OK. I am a total Star Trek nerd. Next Generation definitely is my favorite, but I really enjoyed her as Captain Janeway on ST: Voyager. So I was intriOK. I am a total Star Trek nerd. Next Generation definitely is my favorite, but I really enjoyed her as Captain Janeway on ST: Voyager. So I was intrigued to read about Kate's life off screen. My usual problem causing me to avoid memoirs in favor of biographies is the glossing over the rawness of real life. Every negative encounter turns out to have a silver lining. Some of that is in here, but I did appreciate being allowed into the messiness that is real life.
Orange Is the New Black fans should note she abruptly stops the memoir around 1999. Though, really, this backstory to the actress explains for me how she approached her character "Red" on the show....more
This book accounts for Harriet Jacobs' life as a slave, hiding for several years in the South, escaping to the North, and finally obtaining her freedoThis book accounts for Harriet Jacobs' life as a slave, hiding for several years in the South, escaping to the North, and finally obtaining her freedom. She presents some letters documenting the tale. Given the current events of recent weeks where a self-taught white supremacist in his manifesto setup before committing terrorism to start a race war that according to the slave narratives he had read people like me were happy under slavery and there was no need to free my ancestors. Other books I have read like Twelve Years A Slave and Up From Slavery seemed not to portray this, but I did read them a while ago.
Harriet really disliked her time as a slave. Her "official" owner was a minor whose father assumed the role. This man who already fathered several children with his slaves seemed to desire the same for this fifteen year old girl. When she had children with another (white) man, he as the owner of them sought to use babies as leverage to compel her to obey his salacious wishes. Oddly enough this guy's wife forced the sale to distant places the products of her husband's infidelity. To me, the idea that one's own children are chattel boggles my mind. But, also Solomon Northrup and Booker T. faced less cruelty under slavery than Harriet as the contempt facing her was that of both an African and a woman. Her master underestimated her intelligence which allowed her to escape....more
The shooter in the recent Charleston massacre reportedly said:
"You rape our women, and you're taking over our country."
In the aftermath, the mayor cThe shooter in the recent Charleston massacre reportedly said:
"You rape our women, and you're taking over our country."
In the aftermath, the mayor claimed to not know much about the treatment of blacks in South Carolina because it was not taught in schools. That prompted people to create a reading list. This was one of the books I noticed from the list.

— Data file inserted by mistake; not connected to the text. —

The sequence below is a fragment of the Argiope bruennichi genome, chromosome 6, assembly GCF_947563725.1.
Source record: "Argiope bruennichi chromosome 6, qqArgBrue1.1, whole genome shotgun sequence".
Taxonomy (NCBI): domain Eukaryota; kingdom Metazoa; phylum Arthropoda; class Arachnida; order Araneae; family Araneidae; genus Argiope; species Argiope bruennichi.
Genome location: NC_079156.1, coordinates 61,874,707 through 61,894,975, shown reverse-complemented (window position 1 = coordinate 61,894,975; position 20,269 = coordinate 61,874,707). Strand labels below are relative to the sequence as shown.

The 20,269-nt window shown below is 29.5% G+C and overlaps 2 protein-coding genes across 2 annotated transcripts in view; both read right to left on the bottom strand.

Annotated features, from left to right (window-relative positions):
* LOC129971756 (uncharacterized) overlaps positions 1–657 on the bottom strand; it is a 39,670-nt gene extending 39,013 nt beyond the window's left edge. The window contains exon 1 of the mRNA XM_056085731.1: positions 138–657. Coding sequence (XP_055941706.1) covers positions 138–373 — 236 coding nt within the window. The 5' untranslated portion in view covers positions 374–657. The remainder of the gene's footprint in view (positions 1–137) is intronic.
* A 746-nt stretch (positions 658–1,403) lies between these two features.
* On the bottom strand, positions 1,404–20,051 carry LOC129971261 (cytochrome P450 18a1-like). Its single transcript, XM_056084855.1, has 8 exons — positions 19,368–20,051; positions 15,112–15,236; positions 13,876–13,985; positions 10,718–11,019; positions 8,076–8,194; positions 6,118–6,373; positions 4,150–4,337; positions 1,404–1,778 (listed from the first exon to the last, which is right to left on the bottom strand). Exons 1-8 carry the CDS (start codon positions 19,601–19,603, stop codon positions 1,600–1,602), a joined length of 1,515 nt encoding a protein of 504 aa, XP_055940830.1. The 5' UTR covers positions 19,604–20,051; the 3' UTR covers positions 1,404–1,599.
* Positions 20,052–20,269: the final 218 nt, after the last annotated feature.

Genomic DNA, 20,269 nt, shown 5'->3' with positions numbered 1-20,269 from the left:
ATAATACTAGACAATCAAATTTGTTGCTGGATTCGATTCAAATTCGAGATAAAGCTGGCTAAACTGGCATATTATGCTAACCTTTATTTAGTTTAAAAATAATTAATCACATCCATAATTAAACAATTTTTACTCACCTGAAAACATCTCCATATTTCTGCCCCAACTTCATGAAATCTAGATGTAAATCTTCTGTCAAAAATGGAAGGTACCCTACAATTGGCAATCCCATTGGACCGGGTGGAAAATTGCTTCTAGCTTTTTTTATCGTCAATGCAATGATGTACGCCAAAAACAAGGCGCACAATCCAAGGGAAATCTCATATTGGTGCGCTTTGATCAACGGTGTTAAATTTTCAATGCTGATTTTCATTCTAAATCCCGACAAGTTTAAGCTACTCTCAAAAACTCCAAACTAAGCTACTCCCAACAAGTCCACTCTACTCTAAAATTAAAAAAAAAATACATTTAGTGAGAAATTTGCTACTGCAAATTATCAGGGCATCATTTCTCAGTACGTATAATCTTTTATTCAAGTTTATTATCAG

It documents lynchings in the early 1890s. Further, it describes in detail the newspaper reporting about some of the events such as the original accusation, actions taken prior to, the killing, and actions taken afterwards. (There were too many to document them all.) The simple plea here is for justice. Not retribution or actions taken against those who unjustifiably lynched. But for this country to stop allowing the murder of people either before they are tried or after a court found them innocent. One of the most powerful was a gentleman who was about to be lynched when a foreman told the mob that the person they were about to hang could not have done it because he was with the foreman, they let him go. The flimsiest of evidence would have seen him hung, but an eyewitness of the right skin color was enough to prove guilt or innocence.
In some respects I could see Ida B. Wells-Barnett might find the current legal climate where our people are arrested and found guilty at exorbitant rates over our peers who commit the crimes at the same rates disconcerting. But compared to her own time, we do have it better.
The first section explains that under slavery, killing one resulted in a many hundred dollar loss. So, one would beat a slave enough to break him, but try to avoid killing him. The first motivation for killing blacks was to prevent race riots, and for some reason the victims of these often surprisingly had no weapons with which to defend themselves. The second motivation was to prevent voting and established control over the Southern states. The third motivation was protecting the virtue of white women. THIS. The Charleston shooter killed three men and six women to protect the virtue of white women. In 120 years we have made little progress.
While a teenager I found a death threat letter signed "KKK" saying they would kill my father for dating mother from about 40 years ago. People stare at me when out in public with a pretty fair skinned girl, especially when she hugs or kisses me. But a hundred years ago, my father or myself would have been hung from a tree, shot, and burned for anything like this. A project noted below has a listing for the reason for lynching as "Writing Letters to White Girl."
The burning thing was curious to me. So I looked up attitudes on cremation in Christianity. The dot I needed connecting was that when Christ returns, the dead would be re-animated and join him. Burning these people was a deliberate attempt to prevent any possibility of these people joining Christ. So, not only were they killed but they were prevented salvation? So very low.
Was it depressing to read this? Yes.
Was it worth reading? Yes. The Mary Turner Project has a description of a lynching 20 years after the Red Record. Plus it looks like they are building upon the work of Ida and others....more